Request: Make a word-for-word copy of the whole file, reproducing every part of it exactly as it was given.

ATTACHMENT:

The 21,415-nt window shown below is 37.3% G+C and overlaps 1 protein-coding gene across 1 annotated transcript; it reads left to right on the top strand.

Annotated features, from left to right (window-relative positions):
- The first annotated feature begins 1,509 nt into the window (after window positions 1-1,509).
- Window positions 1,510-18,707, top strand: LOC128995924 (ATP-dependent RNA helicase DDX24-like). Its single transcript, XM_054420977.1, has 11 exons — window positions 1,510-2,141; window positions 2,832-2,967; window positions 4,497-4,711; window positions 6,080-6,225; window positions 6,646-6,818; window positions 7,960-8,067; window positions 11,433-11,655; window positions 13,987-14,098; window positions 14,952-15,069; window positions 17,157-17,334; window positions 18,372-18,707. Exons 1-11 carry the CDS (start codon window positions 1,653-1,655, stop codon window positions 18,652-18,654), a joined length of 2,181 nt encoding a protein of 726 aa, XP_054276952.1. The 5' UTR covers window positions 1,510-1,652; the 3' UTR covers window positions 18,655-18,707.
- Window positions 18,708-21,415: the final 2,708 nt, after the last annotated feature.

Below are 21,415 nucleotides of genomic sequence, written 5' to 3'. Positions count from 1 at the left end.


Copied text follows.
The 21,415-nt window shown below is 37.3% G+C and overlaps 1 protein-coding gene across 1 annotated transcript; it reads left to right on the top strand.

Annotated features, from left to right (window-relative positions):
- The first annotated feature begins 1,509 nt into the window (after window positions 1-1,509).
- Window positions 1,510-18,707, top strand: LOC128995924 (ATP-dependent RNA helicase DDX24-like). Its single transcript, XM_054420977.1, has 11 exons — window positions 1,510-2,141; window positions 2,832-2,967; window positions 4,497-4,711; window positions 6,080-6,225; window positions 6,646-6,818; window positions 7,960-8,067; window positions 11,433-11,655; window positions 13,987-14,098; window positions 14,952-15,069; window positions 17,157-17,334; window positions 18,372-18,707. Exons 1-11 carry the CDS (start codon window positions 1,653-1,655, stop codon window positions 18,652-18,654), a joined length of 2,181 nt encoding a protein of 726 aa, XP_054276952.1. The 5' UTR covers window positions 1,510-1,652; the 3' UTR covers window positions 18,655-18,707.
- Window positions 18,708-21,415: the final 2,708 nt, after the last annotated feature.

Below are 21,415 nucleotides of genomic sequence, written 5' to 3'. Positions count from 1 at the left end.